A1.2. After Action Review (AAR)

After Action Review (AAR) - evaluate all activities

What should I expect the outcomes to be of using the tool?

A record of main outcomes and improvement actions, as a short list of key lessons learned.

Tool/ method

AAR is a facilitated discussion that supports continuous improvement through prompting us to reflect on how successful we were at achieving our aim by comparing what actually happened with what was intended.

It can be used at key stages or after completing a task, event, activity or project to help us recognise when something needs improving.

The review is structured around the following questions:

The format can also act as a useful way to record and share learning events.

Why we may choose to use this tool/ method?

 

 

AAR is simple to use, it doesn't require a lot of equipment or advance preparation and can be held almost anywhere.

It is participative, so everyone can join in and it doesn't judge success or failure.

A flexible approach can be taken, so the discussion can be formal or informal, longer or shorter, depending on the complexity of the activity being reviewed.

How you might use this tool/ method?

AAR should be used on a regular basis and planned into key stages of a project, event or task, rather than waiting until things have gone wrong,

The review meeting should be held as soon as possible after an event so that people's memories are fresh and team members are still available.

It needn't take long meetings could last half-a-day, or even half-an-hour but all the key members of the team should be included. There is a need for openness and honesty so set some ground rules such as respect for others' views and set an expectation that everyone should take part.

A facilitator should be appointed to help create an open environment, promote discussion and draw out lessons learned. This can be a member of the team, but ideally it will be someone not directly involved so that they can remain objective but have a good understanding of the issues.

Structure your discussion as follows:

  1. Revisit the objectives in order to establish a common understanding of the activity: Ask the following questions…
  • What did we set out to achieve?
  • What actually happened?
  • Why were these differences?
  1. Reflect on the strengths and weaknesses….
  • What worked well? Why?
  • What could have been improved? How?
  1. Finally identify specific actions for improvement:
  • What would you do differently next time?

Tips:

  • A meeting space large enough for all the members of the team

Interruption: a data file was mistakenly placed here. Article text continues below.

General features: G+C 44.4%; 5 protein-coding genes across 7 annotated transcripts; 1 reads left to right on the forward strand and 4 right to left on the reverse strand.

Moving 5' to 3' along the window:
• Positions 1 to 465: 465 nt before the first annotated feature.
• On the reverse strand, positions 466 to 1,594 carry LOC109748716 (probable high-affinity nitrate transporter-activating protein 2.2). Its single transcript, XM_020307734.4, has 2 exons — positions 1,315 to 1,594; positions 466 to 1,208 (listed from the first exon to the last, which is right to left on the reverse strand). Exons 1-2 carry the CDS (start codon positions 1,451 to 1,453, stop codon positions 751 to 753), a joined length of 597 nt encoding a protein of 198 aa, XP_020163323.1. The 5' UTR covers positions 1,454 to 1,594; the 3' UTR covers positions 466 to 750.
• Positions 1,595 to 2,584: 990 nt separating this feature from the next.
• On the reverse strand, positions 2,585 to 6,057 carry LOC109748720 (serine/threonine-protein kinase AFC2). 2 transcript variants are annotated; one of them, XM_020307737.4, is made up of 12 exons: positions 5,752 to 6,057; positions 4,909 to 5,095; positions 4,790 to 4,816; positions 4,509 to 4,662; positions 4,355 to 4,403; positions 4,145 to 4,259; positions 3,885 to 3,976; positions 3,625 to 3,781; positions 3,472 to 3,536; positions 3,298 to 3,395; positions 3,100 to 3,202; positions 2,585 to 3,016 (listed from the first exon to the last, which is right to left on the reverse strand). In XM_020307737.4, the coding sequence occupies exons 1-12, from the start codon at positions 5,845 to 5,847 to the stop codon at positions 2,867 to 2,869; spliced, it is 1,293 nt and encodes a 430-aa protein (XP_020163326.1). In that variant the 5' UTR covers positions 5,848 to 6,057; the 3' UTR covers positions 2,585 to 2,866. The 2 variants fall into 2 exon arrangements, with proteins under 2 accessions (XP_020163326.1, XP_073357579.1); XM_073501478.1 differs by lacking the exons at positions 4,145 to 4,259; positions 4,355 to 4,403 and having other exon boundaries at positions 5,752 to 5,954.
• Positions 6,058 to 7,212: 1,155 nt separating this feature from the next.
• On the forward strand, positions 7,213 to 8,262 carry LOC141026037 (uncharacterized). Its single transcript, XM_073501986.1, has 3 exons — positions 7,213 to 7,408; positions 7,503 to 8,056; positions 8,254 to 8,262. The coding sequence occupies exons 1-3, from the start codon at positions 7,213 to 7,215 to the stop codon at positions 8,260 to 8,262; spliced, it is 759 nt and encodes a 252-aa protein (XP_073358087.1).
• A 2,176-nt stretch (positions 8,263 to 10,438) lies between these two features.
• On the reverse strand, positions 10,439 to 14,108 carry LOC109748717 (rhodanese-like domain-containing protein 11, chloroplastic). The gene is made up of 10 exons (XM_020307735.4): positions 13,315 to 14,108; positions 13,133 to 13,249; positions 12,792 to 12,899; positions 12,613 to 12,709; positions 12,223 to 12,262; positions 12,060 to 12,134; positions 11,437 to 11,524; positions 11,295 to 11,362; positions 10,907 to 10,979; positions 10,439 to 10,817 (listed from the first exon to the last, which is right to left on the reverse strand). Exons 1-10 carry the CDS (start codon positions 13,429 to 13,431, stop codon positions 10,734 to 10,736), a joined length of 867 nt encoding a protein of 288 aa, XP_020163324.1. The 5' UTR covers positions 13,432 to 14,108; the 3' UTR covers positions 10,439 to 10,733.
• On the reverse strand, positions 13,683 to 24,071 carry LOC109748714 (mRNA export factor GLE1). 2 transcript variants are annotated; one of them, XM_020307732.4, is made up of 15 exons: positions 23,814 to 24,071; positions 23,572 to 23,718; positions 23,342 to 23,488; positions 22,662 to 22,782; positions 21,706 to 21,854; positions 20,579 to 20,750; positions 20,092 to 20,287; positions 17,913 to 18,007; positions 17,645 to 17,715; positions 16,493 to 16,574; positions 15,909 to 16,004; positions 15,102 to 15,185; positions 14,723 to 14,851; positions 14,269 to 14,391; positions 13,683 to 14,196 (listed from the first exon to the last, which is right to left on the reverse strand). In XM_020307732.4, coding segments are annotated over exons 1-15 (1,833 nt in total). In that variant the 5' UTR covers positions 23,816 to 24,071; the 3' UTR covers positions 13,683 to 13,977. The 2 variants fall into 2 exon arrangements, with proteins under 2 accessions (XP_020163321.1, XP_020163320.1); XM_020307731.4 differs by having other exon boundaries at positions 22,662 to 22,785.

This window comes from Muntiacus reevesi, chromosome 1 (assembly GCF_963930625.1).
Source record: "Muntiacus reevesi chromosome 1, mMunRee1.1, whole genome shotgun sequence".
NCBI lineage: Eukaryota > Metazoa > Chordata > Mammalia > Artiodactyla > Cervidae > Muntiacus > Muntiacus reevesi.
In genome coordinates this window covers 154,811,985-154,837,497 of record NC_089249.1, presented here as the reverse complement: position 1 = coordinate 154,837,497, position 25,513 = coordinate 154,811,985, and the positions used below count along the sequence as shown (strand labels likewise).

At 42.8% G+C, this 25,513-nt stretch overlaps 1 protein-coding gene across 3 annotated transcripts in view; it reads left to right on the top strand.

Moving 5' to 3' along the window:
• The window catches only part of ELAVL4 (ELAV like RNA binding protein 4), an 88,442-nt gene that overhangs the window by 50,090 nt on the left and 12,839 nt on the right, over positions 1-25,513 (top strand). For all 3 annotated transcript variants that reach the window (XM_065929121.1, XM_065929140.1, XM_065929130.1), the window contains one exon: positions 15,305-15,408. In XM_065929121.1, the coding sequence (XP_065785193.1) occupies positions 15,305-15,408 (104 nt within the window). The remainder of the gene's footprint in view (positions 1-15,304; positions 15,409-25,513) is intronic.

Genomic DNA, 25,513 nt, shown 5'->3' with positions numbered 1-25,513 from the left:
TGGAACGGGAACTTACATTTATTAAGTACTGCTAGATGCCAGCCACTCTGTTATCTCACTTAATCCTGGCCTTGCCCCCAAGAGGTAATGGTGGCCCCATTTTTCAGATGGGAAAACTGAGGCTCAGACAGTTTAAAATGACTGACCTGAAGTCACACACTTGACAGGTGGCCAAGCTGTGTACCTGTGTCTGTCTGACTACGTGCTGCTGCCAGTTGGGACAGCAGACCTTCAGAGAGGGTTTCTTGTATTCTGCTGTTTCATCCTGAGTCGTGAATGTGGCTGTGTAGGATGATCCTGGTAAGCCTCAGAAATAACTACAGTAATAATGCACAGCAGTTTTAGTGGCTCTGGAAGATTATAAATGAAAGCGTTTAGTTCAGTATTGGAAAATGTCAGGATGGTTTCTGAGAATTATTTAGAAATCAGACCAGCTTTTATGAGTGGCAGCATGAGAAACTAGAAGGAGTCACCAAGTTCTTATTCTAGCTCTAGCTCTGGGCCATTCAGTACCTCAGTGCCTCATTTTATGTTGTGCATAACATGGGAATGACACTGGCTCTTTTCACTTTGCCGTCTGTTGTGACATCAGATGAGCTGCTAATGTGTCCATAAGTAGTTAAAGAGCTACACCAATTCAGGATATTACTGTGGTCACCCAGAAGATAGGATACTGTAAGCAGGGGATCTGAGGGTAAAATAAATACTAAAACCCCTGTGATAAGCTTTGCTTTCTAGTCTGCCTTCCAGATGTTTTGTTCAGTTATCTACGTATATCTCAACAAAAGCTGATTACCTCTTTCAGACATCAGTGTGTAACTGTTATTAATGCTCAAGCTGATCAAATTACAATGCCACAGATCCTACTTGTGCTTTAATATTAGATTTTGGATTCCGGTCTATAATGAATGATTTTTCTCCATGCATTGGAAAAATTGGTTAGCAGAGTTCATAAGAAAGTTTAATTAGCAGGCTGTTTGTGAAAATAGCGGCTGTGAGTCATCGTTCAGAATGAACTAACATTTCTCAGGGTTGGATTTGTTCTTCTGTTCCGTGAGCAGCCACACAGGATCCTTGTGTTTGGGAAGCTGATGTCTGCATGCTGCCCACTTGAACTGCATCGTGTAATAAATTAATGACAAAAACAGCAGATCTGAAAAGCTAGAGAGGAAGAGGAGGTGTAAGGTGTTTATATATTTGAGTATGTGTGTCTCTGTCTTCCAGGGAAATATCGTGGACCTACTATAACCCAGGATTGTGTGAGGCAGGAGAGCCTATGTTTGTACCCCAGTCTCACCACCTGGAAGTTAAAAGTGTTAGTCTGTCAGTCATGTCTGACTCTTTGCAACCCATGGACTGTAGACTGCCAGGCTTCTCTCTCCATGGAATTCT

• Flipcharts and pens to record the key points and actions
  • If time is limited it may be helpful to distribute the questions in advance, responses can be collated and shared to stimulate discussion.
  • Write the questions on flipchart sheets before the meeting and stick these up around the room to focus participants' minds.
  • Keep asking "why?" to draw out the reasons behind the strengths and weaknesses and "how?" to identify specific actionable recommendations.

What next?

Consider how the lessons can be shared and how improvement actions can be implemented.

Examples/ case studies/ links to best practice/ evidence

 

An article describing how Univeristy college hospital used AAT to stimulate learning and improvement can be found at

http://www.ncbi.nlm.nih.gov/pubmed/19552332

After action reviews: a new model for learning. Emerg Nurse. 2009 Jun;17(3):32-5

Contact for further information

Suzanne Hamilton, Cumbria Partnership NHS Foundation Trust

Suzanne.Hamilton@cumbria.nhs.uk

 

 

Templates and visualisations:

 

CPS TOOLKIT

Toolkit overview
The purpose of this toolkit
What is the Cumbria Production System?
How can we transform our services?
Cumbria Production System - improvement principles
What improvement outcomes and results can we expect?
When should you use the tools?
Key tool templates and visualisations
Summary of tools
Module 1: Our approach to improvement
1.1 Plan, Do, Study, Act (PDSA)
1.2 After Action Review (AAR)
1.3 Data gathering and evidence and '5 whys'
1.4 Measuring for improvement
1.5 A3
Module 2: Seeing the issues and adding value for the people who use our services
2.1 Maximising value
2.2 Customer Journey Mapping (CJM)
2.3 Process mapping
2.4 Value Stream Mapping (VSM)
Module 3: Waste removal and standardisation
3.1 Waste, waste wheel, waste walk
3.2 Spaghetti diagrams
3.3 5S workplace organisation
Module 4: Flow, demand and standard operations
4.1 Demand analysis
Module 5: Taking people with us
5.1 Stakeholder analysis
Appendices
A. The tools in detail
Module 1: Our approach to improvement
A1.1 Plan, Do, Study, Act (PDSA)
A1.2 After Action Review (AAR)
A1.3 Data gathering and evidence and '5 whys'
A1.4 Measuring for improvement
A1.5 A3
Module 2: Seeing the issues and adding value for the people who use our services
A2.1 Maximising value
A2.2 Patient/ Customer Journey Mapping
A2.3 Process mapping
A2.4 Value Stream Mapping (VSM)
Module 3: Waste removal and standardisation
A3.1 Waste, waste wheel, waste walk
A3.2 Spaghetti diagrams
A3.3 5S workplace organisation
Module 4: Flow, demand and standard operations
A4.1 Demand analysis
Module 5: Taking people with us
A5.1 Stakeholder analysis
C. References and acknowledgements